The road was pretty quiet up to Letaba. Mostly dry grass, bushes and a few impala’s. Close to the junction at Letaba, a big group of baboons decided to entertain us. They were running around, playing, fightings and shouting all the time. Sometimes, they drank from the water on the tar. There was one REALLY BIG specimen, a huge baboon. :shock:

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He didn’t seem to be too happy, and I guess something was wrong with his hindleg. Hopefully, he’s cope before another would claim his place..

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There road meandering close to the Letaba river was filled with life. As always! There were plenty of waterbuck, kudu’s and elephants. Not to mention all the birdlife. Many birds of prey in that area…! :dance:

An elephant bull with formidable tusks was enjoying the freshness of the water, drinking, splashing all the time. He had quite big tusks too. That’s what I love about the area there, the one day you see an elllie and think “wow, check his tusks” The next day, you stumble upon another with even bigger. :slap:

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Then, in with their majestic and haughty appearance, three beautiful giraffe crossed the dry riverbed! The composition was close to perfect, their dark coloured spots contrasting from the background. It was a beautiful sight, and I waited a few moments to take some nice shots. Simple sightings like this, make me remember the beauty of nature, and it’s animals.

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We decided to take the s95 loop, just North of Letaba. We saw a few kudu’s, distant hippo’s, a fish eagle and impalas. Just before the intersection joining the tar road again, a nervous herd of elephants appeared on the horizon…. :roll:

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That said, I have had many wild ellie encounters, and although not scared, we were wary of them. There were a few young ones around, AND 2 or 3 young bulies who decided to turn grumpy. Flapping their ears, and intimidating, it was difficult to get past them. It took us 20 min or so, before we could finally relax and head north towards our goal, Mopanie camp. :wink:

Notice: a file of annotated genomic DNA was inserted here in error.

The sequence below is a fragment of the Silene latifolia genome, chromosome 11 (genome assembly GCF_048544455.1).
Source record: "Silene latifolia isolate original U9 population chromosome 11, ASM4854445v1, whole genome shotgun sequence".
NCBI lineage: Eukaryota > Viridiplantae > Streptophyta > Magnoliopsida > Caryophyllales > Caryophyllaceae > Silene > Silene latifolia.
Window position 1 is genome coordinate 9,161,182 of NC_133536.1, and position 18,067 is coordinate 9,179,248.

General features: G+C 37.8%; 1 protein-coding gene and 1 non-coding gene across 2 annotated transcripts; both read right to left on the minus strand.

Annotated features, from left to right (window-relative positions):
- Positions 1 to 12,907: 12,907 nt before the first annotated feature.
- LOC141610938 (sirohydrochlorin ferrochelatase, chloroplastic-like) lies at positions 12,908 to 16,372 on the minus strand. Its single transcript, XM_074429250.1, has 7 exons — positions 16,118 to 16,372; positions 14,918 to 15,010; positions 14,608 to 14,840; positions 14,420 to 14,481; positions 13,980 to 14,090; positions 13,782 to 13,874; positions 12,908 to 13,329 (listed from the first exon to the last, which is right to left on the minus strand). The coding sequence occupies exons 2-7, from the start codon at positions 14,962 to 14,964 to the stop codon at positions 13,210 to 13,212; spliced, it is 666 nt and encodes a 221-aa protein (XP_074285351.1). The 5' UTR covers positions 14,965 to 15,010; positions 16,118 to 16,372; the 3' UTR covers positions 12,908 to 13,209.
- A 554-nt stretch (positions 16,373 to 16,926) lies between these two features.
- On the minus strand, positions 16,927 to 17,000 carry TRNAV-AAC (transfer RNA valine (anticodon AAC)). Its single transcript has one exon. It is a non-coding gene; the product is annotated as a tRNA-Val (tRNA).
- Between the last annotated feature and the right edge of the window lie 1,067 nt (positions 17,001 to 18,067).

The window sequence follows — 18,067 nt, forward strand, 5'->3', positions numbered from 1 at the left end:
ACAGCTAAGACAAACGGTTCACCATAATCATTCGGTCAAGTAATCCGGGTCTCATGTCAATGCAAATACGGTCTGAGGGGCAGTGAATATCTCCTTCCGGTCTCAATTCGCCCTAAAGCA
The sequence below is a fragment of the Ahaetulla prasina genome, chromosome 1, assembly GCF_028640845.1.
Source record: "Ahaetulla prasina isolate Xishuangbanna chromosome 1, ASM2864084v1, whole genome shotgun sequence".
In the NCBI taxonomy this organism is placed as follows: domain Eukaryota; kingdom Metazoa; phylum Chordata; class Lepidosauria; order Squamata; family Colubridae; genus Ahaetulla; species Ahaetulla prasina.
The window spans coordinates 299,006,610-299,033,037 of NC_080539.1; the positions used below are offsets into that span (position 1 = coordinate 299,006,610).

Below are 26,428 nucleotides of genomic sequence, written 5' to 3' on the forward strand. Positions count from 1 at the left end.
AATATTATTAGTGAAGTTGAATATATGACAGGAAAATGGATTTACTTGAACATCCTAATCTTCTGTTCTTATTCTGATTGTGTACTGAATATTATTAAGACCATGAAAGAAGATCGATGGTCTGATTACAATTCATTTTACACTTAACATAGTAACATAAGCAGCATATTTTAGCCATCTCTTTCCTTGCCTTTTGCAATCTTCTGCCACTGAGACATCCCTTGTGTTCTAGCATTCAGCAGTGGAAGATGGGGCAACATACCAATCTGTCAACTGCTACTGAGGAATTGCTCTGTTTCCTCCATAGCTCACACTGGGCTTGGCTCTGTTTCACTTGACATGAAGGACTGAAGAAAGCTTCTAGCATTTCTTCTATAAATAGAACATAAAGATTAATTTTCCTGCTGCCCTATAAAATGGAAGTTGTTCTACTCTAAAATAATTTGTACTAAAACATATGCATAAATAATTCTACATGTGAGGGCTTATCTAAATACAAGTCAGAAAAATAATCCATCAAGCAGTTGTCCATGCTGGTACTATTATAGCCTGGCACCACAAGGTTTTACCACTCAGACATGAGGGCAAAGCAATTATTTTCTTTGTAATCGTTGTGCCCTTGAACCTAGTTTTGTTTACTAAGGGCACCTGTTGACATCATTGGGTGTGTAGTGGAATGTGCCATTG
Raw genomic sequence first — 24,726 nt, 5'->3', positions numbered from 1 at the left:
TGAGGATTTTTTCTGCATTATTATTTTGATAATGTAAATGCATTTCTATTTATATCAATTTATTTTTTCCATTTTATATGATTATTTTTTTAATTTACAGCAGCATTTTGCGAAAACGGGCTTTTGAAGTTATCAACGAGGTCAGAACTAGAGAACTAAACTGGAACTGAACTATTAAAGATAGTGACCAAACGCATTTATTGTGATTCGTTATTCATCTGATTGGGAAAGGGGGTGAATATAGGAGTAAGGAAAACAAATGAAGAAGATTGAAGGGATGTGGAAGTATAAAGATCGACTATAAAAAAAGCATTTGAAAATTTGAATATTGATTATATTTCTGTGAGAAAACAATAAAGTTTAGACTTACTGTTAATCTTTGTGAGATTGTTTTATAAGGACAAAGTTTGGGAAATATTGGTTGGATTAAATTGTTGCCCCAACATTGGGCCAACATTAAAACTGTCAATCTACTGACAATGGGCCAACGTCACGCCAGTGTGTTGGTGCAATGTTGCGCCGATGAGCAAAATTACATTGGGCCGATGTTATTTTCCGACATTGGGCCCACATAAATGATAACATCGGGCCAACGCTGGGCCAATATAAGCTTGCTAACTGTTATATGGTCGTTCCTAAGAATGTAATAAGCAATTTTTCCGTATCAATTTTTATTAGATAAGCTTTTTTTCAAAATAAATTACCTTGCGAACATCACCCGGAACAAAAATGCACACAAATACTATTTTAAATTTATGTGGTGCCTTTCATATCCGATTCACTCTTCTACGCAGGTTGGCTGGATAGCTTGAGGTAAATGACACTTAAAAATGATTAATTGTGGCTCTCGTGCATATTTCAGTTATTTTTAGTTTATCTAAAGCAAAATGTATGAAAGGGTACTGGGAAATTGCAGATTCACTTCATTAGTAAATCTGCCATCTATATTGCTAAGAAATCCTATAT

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After a quiet piece of road, far in the distance, almost undetectable, we spotted a lone ostrich. Walking in-between bushes of similar height, we almost missed it! Imagine it was a lion, or a leopard! We would now even see it! At Middel vlei (I think it’s Middel vlei) :roll: we spotted a herd of elephants once again. They were drinking out of the cement dam, stealing water buy reaching the water over the wall with their trunks, gulping it down.

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Not much action, here and there elephants. We clearly came closer to Mopanie, which is regarded by many as the Elephant Capital of Kruger. We were quite tired, and wanted to be in our bungalow, with an excellent view over the Pioneer dam. But, just before the turnoff to camp, as a greeting official I met my favourite bird, the Bateleur. :pray:
Unfortunately, he was a bit far, and the light was bad….. So I didn’t even try to get nice shots. I hope to do so in future though! Watch and see :D

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Then, the hill with the regional manager’s house appeared, and we knew the camp was close!! Having been there in December 2008, the area still looked familiar, and no surprises. Little did I know, what a special sighting I would get on the same T junction…. :tongue: